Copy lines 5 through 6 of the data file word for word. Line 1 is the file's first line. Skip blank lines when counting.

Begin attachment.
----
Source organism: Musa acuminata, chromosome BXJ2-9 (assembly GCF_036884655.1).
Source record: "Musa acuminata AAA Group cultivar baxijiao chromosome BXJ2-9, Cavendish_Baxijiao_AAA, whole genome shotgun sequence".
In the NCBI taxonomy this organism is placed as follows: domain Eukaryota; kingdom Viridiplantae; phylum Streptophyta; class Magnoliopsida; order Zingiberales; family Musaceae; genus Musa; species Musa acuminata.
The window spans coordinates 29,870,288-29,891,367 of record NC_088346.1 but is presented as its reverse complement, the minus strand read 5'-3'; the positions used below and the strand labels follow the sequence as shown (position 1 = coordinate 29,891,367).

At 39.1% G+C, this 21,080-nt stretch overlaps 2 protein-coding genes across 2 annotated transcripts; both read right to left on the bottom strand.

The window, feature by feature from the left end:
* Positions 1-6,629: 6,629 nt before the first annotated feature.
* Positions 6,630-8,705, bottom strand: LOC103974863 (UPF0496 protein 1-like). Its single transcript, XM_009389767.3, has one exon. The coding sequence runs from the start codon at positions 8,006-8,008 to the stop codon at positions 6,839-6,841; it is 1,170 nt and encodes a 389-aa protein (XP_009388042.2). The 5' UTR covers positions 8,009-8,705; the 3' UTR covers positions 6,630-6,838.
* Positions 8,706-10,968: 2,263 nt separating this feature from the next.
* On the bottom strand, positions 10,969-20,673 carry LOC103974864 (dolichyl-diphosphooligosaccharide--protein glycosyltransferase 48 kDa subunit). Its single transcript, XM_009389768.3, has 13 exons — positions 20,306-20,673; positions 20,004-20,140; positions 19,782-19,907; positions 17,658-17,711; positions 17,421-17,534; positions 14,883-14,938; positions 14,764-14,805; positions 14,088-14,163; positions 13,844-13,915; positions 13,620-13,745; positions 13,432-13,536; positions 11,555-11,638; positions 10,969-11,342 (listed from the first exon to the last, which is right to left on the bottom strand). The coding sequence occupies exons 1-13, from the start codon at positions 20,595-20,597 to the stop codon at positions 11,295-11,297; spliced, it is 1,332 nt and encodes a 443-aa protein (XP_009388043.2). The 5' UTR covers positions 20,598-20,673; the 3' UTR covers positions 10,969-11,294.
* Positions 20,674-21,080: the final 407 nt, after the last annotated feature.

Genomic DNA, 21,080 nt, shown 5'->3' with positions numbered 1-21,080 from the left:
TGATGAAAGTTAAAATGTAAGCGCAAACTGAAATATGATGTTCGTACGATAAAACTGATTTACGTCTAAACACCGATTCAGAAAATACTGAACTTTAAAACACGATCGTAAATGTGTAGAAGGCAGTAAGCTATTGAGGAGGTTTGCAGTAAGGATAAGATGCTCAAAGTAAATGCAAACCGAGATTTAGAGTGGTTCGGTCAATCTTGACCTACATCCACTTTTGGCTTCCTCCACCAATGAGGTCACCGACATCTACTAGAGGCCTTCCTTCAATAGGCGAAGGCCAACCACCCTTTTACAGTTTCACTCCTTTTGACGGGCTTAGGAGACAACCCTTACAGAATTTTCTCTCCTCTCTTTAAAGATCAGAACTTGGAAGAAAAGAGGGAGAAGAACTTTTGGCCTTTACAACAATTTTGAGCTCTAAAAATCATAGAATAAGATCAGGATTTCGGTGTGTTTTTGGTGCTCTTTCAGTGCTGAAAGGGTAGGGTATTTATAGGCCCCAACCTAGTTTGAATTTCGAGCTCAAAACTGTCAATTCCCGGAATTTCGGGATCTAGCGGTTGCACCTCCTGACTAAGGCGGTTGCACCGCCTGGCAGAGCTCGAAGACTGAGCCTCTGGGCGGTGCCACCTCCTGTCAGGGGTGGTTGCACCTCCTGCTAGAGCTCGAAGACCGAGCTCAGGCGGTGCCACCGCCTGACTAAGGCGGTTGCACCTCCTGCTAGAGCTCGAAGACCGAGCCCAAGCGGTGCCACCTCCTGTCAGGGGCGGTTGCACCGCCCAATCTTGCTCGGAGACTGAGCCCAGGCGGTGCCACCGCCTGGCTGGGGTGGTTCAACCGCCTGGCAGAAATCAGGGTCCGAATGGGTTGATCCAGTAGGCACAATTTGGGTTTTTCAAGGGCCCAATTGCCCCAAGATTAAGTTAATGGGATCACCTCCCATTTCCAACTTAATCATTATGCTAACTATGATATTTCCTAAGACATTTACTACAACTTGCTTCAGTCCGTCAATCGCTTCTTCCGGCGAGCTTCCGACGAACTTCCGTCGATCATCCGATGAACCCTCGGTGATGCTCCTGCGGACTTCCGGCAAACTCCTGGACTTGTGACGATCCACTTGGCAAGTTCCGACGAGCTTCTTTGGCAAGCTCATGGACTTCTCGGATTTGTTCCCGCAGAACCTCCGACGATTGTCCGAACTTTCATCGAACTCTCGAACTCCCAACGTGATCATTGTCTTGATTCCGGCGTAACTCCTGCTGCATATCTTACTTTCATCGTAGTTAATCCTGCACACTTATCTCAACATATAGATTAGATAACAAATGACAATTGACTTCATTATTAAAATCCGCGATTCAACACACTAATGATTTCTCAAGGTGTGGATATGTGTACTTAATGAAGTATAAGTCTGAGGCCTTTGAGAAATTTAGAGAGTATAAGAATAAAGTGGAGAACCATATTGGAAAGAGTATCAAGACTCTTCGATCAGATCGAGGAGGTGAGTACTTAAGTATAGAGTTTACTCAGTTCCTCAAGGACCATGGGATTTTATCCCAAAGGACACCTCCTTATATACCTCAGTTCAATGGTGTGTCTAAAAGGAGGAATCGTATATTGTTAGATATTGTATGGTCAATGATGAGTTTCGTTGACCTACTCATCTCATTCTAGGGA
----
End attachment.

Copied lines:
At 39.1% G+C, this 21,080-nt stretch overlaps 2 protein-coding genes across 2 annotated transcripts; both read right to left on the bottom strand.

The window, feature by feature from the left end: